Friday, April 6, 2012

The Last Supper?

Going, going gone? Plates of fish in Las Nieves market. 

Like every Easter, this year Colombians packed fish markets and fish restaurants.

However, the great bounty of delicious, inexpensive fish hides the fact that many Colombian fish species are being overfished, and some researchers say that fisheries off of Colombia's Pacific coast are facing collapse. One study predicts severe shortages by the year 2030.

Marine ecology experts recommend buying fish which are caught by hook-and-line, rather than nets, particularly trawling, in which a net is dragged thru the ocean, catching and killing everything in its path. Sometimes, trawling kills 14 kgs of sealife for each kilo of edible fish.

Costa Rican-flagged ships have also been discovered in Colombian waters massacring sharks for their fins, which are sold to the Chinese to make soup. In almost all circumstances, it's a mistake hunt top predators.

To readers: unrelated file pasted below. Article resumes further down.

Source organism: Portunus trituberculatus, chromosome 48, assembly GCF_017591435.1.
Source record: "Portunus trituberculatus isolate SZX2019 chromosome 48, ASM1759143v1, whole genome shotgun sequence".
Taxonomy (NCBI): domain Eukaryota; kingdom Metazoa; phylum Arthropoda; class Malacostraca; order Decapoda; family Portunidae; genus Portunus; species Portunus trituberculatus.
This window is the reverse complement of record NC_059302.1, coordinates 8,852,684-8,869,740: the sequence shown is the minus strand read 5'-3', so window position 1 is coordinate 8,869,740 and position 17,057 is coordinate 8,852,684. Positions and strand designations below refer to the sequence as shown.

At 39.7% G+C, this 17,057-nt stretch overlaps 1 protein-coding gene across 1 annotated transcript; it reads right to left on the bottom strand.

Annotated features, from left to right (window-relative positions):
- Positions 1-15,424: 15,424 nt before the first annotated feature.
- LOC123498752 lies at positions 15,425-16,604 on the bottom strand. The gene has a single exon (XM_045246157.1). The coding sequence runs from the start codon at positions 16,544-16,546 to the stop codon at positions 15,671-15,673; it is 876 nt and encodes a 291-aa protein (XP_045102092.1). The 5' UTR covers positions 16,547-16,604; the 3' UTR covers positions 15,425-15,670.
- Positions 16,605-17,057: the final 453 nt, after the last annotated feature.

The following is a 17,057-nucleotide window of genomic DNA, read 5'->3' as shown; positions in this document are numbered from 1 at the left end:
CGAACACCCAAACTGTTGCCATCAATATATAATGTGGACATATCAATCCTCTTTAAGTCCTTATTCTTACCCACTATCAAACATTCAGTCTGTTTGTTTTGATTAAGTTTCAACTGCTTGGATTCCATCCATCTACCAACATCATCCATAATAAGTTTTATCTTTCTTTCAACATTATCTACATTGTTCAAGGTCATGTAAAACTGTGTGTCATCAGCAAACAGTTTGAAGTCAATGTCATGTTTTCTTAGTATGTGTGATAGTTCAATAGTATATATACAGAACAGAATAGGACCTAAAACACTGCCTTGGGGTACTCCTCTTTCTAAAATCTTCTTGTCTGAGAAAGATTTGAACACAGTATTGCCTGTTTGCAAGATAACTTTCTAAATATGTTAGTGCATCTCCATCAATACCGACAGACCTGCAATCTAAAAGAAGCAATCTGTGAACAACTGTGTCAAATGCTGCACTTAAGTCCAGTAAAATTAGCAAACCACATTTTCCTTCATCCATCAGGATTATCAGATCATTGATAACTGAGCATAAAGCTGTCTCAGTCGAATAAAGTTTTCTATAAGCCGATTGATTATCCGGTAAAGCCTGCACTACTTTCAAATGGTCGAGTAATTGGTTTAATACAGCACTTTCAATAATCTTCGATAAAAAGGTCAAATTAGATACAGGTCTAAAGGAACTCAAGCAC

It's also better to consume larger fish, which have had time to grow up and reproduce.

Enjoying Easter lunch. 
One United Nations study found that 80% of the world's fish species are being overfished. In 2009, Colombia received plaudits from the World Wildlife Fund for adopting practices to limit the take. However, the WWF observed that such measures are useless unless all the countries in the region adopt them.

Fish, the last major human food still captured in the wild, are particularly hard to manage because of what's called 'the tragedy of the commons.' Most of the world's oceans belong to no country, and fish and other species move from region to region. As a result, corporations and countries have strong incentives to overfish, because they reason, correctly, that if they do not, somebody else will.
Bagging fish in Palo Quemao Market. 

But that situation is a formula for collapsing all of the world's fish populations, leaving no fish for anybody.

And that, tragically, is what appears to be happening.

Here's a graphic showing which kinds of fish are most sustainable.

Find more information on Mar Viva's website.

By Mike Ceaser, of Bogotá Bike Tours

Dried, salted fish for sale. 

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